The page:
Wednesday, June 22, 2016

Comfort My People: The Prophecies Of Isaiah, Day 1. Introduction

Comfort My People:
The Prophecies Of Isaiah
Day 1

KEY VERSE: "'Comfort, comfort My people,' says your God." Isaiah 40:1

Isaiah 40:1 will be our key verse for the entire study because even though this book contains many charges of sin and messages of coming judgment, it is also overflowing with words of comfort. The scope of the book of Isaiah is broad. He begins with troubles which were current in his time: the sad spiritual condition of Israel and Judah and the penalties for continuing on down a wayward path. But then he moves on into the future, foretelling the first advent of the Messiah and King, predicting the birth and life and death and resurrection of the Lord Jesus Christ. He predicts the eventual ingathering of all Israel into her land as one nation united in their service to the Lord. He then moves on into the kingdom age and the second advent of Christ when He will rule from the throne of David forever. 

Nobody likes giving bad news and Isaiah would doubtless have preferred to prophesy only good things for Israel and Judah. He would rather have spoken only comforting words to his people. But because he cared for them, and because he loved and honored the Lord, he could not hold back what the people needed to hear. It was necessary to confront them with their sins and give them the opportunity to search their hearts and come to a place of sorrow and repentance. It was vital to spell out the consequences if they did not repent. Isaiah wouldn't have been a friend to them if he hadn't told them the truth.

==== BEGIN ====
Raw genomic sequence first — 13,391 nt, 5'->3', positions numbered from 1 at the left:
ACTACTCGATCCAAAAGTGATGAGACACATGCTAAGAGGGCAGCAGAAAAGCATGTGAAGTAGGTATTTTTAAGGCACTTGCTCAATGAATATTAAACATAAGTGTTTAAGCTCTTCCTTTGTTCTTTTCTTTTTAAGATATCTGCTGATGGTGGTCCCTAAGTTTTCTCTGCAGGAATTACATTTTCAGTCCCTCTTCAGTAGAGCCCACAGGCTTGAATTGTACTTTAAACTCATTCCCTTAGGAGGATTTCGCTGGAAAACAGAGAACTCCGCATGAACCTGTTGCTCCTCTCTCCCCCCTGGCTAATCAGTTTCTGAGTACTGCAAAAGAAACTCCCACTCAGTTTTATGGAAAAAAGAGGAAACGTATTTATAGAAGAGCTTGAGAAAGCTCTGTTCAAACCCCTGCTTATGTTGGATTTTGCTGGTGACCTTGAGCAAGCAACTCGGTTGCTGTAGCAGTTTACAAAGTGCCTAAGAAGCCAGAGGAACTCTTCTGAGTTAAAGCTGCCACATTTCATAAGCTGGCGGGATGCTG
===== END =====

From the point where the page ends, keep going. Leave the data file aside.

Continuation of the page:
The Bible doesn't tell us much about Isaiah's personal life. His father was a man named Amoz who named his son Isaiah which means "the Lord is salvation". The rabbinic literature makes the claim that Isaiah's lineage came from the child Jacob's son Judah sired with his daughter-in-law Tamar. Isaiah's father Amoz is thought to have been a younger son of King Joash of Judah. The close family connection to the kings explains why Isaiah had so much access to the four kings during whose reigns he performed his ministry. Isaiah was a married man and had two sons with his wife who was an unnamed prophetess. He must have lived quite a long life, for if we naturally assume he was a grown man when he was called into the ministry, he prophesied for about sixty years or so, making him around eighty years old at his death. It is thought that he was one of the prophets martyred during the reign of King Manasseh when Manasseh embraced idolatry and persecuted the men of God who spoke out against the sins of Judah. 

Isaiah received his calling into prophetic ministry during the reign of Uzziah (also known as Azariah) and a few chapters on he will describe how his calling came about. But the book of Isaiah begins abruptly with a call to repentance. "The vision concerning Judah and Jerusalem that Isaiah son of Amoz saw during the reigns of Uzziah, Jotham, Ahaz and Hezekiah, kings of Judah. Hear me, you heavens! Listen, earth! For the Lord has spoken: 'I reared children and brought them up, but they have rebelled against Me. The ox knows its master, the donkey its owner's manger, but Israel does not know, My people do not understand.'" (Isaiah 1:1-3) This section of Isaiah reminds me of how the ministry of John the Baptist began, for when we first meet him, he is calling out, "Repent, for the kingdom of heaven has come near" and referring to the religious leaders as a "brood of vipers".